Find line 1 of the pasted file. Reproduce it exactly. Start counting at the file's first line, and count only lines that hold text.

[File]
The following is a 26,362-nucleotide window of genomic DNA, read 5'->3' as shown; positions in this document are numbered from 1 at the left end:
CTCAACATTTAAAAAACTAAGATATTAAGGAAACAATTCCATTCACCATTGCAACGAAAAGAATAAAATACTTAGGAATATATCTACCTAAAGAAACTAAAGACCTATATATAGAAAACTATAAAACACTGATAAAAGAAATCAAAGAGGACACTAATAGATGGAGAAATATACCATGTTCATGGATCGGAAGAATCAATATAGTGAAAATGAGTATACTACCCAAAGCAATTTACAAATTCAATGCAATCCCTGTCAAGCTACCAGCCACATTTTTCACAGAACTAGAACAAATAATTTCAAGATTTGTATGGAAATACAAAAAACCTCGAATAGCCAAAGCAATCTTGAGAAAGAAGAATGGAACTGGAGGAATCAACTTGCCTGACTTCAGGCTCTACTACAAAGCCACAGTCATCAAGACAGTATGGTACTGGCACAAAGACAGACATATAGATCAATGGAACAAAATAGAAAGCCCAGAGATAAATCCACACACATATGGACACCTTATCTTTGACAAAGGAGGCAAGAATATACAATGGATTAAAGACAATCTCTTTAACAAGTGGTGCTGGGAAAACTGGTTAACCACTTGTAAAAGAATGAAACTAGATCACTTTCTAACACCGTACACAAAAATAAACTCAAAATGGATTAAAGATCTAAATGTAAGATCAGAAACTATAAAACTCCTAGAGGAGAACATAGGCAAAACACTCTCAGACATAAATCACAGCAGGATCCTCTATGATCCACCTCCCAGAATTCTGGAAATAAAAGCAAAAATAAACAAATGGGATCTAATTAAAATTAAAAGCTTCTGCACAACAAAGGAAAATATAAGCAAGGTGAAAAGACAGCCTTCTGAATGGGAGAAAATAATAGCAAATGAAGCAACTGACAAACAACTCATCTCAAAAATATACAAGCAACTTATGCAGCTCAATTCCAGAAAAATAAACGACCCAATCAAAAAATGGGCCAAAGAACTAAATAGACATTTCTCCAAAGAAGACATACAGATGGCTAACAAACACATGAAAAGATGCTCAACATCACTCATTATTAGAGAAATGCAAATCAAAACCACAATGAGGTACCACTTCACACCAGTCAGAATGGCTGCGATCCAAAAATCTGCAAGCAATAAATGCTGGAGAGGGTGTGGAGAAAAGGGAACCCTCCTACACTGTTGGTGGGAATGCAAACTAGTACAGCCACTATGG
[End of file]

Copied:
The following is a 26,362-nucleotide window of genomic DNA, read 5'->3' as shown; positions in this document are numbered from 1 at the left end: